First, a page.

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Tell Me a Story

Yehudis Sofer and Faigy Peritzman

The women sitting in front of me were engrossed in heated debate, their opinions punctuated by gestures and exclamations. From the bits and pieces I caught, the situation sounded thorny. A moment before one of them alighted, they both concluded, “It’s a great story. So well-written. I hope it ends happily.…” My jaw dropped. They were talking about a story? That debate was based on fiction? How does an author convey such reality and credibility when a story is simply the fruit of his imagination?

Wednesday, June 05, 2013

story tellingThere’s a famous quote: “Words once printed assume a life of their own.”

“The Torah itself is our first example of this power,” points out Rabbi Moshe Grylak, pioneer of contemporary chareidi journalism and editor-in-chief of Mishpacha. “When the Torah teaches us the punishment meted to a murderer, it doesn’t simply write: Whoever murders will be punished with death. Rather, the pasuk says: ‘One who spills the blood of man, by man his blood will be spilled.’ The second half of the verse mirrors the first with the repetition of the words ‘spilling blood.’ In doing so, the pasuk is not simply delivering a punishment to a murderer. It’s painting a vivid picture of the severity of murder and allows us to see the justice in the punishment. Words have power to kill, and also to prevent killing.”

World-famous novelist Libby Lazewnik revels in this ability to use words to activate the imagination. “The reader takes something two-dimensional — paper and ink — and combines it with her unique perspective and life experience to create something full and rich. I suppose that every writer, consciously or unconsciously, tries to tap into that power of activation. That’s the beauty of the writer-reader connection.”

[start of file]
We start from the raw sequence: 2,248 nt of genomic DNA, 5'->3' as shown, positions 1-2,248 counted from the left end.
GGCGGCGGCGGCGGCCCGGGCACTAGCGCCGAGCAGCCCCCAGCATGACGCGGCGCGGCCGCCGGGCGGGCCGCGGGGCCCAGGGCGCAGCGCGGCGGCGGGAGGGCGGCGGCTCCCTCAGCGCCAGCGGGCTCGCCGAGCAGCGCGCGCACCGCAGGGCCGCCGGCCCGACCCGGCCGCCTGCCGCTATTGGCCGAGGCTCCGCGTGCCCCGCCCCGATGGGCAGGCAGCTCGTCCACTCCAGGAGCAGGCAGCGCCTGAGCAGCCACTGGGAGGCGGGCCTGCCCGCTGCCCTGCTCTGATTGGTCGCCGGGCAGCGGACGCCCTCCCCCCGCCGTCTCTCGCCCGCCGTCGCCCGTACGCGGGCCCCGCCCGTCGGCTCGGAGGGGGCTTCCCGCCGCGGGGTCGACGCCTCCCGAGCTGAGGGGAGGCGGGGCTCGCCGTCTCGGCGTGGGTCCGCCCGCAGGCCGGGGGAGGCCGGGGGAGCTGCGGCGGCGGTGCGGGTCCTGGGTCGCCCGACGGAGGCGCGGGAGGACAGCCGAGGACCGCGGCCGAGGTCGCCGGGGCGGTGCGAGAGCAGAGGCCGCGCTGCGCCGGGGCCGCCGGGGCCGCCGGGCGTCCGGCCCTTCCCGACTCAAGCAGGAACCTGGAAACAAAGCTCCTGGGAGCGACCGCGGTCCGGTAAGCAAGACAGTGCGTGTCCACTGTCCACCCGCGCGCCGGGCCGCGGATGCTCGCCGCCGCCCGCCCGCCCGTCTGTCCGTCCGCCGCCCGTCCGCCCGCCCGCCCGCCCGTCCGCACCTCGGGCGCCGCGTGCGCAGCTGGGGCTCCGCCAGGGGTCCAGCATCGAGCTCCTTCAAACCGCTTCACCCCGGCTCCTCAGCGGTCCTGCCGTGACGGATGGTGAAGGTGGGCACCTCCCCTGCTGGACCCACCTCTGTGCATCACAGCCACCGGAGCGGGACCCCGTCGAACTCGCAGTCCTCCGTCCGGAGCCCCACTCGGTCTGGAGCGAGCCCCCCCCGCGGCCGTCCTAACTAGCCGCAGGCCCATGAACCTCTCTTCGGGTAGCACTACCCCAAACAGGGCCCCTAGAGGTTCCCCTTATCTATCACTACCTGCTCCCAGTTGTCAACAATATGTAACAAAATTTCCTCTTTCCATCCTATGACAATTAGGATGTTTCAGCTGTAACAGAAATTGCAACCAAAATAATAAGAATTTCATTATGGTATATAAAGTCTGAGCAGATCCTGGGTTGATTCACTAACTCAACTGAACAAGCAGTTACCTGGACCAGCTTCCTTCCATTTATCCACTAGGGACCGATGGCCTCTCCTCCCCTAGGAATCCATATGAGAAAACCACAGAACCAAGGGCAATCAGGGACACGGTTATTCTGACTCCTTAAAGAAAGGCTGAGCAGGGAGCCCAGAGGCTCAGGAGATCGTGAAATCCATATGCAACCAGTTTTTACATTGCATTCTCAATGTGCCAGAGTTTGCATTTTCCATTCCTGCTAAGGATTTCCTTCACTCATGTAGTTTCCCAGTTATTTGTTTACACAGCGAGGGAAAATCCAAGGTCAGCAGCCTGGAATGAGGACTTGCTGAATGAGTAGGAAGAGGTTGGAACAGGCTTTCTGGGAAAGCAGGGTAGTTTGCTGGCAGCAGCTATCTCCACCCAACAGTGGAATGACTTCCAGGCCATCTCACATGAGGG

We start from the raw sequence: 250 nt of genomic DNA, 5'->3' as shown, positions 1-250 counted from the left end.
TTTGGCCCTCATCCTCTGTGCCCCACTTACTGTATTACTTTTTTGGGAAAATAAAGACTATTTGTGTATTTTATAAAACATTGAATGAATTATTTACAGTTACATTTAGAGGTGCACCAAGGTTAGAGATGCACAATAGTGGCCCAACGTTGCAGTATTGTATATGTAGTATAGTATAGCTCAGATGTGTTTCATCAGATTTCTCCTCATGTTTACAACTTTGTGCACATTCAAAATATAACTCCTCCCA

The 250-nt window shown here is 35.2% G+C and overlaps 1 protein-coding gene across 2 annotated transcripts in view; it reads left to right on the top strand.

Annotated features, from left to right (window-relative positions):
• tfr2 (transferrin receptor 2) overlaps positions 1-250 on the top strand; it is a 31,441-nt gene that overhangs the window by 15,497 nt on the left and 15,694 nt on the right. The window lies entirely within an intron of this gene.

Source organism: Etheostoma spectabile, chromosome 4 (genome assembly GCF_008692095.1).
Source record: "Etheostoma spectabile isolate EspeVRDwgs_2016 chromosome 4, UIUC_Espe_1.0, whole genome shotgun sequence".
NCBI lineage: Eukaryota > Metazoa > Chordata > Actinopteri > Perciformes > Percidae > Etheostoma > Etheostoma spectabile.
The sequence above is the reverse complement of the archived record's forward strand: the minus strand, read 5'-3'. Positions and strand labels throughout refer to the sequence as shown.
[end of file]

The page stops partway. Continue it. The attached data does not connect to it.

Chava Rosenberg recognized this power while still in high school. “I realized that it takes very little effort to make other people happy. Writing can have limitless influence on people. This insight, that I possess the power to bring happiness to others, continues to motivate me.”

 

Fact or Fiction?

Rabbi Grylak quotes a non-Jewish author: “The main job of an author is to erase, so that his every word will be as the blade of a sword.” When used proficiently, words can slice through layers of consciousness. In that case, why “waste” such power on fiction? Why not use that cutting edge to perpetuate the truth?

Chava Rosenberg doesn’t see fiction and truth as being on opposite ends of the spectrum. “When writing fiction, my aim is to expose my readers to the truth. People are extremely judgmental, both of themselves and of those around them. When I formulate a plot, I’m trying to portray truth without triggering automatic self-defense. When readers connect to the story, they’re really connecting to themselves in an objective manner and this actualization of reality makes their world a brighter, more proactive place.”

“Fiction has a power that other genres do not possess,” echoes popular serial author Dov Haller. “Rabbi Yonoson Rosenblum, the well-known opinion columnist, remarked that fiction writers have a different impact than he does. When reading an editorial or opinion column, readers are expecting to be influenced by the ideas of others. Therefore, they’re on guard, waiting, watching, and weighing words to decide if they agree or disagree with the thoughts offered. Fiction is much more subliminal. The defenses are down, and the messages penetrate more easily. 

 

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MM217
 
Not a Newspaper
Shoshana Friedman A deeper difference between newspapers and magazines
Services in Shards
Rabbi Moshe Grylak “Such a painful, malicious lie!”
The Pittsburgh Protests: All Politics All the Time
Yonoson Rosenblum The old rule — “no enemies on the left” — still applies
Danger: School Crossing
Eytan Kobre The hypocrisy of YAFFED’s assertion is breathtaking
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Moe Mernick I was proud to be “that guy with the yarmulke”
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An Honest Shidduch
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A Blessing in Disguise
Riki Goldstein “I never thought the song would catch on as it has”
Ishay and Motti Strike a Common Chord
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Riki Goldstein From the holy and separate back to the mundane
Rightfully Mine
Faigy Peritzman Don’t regret the job you didn’t land; it was never yours
Growing Greener Grass
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My Way or the High Way
Rebbetzin Debbie Greenblatt We know what we want — but do we know what He wants?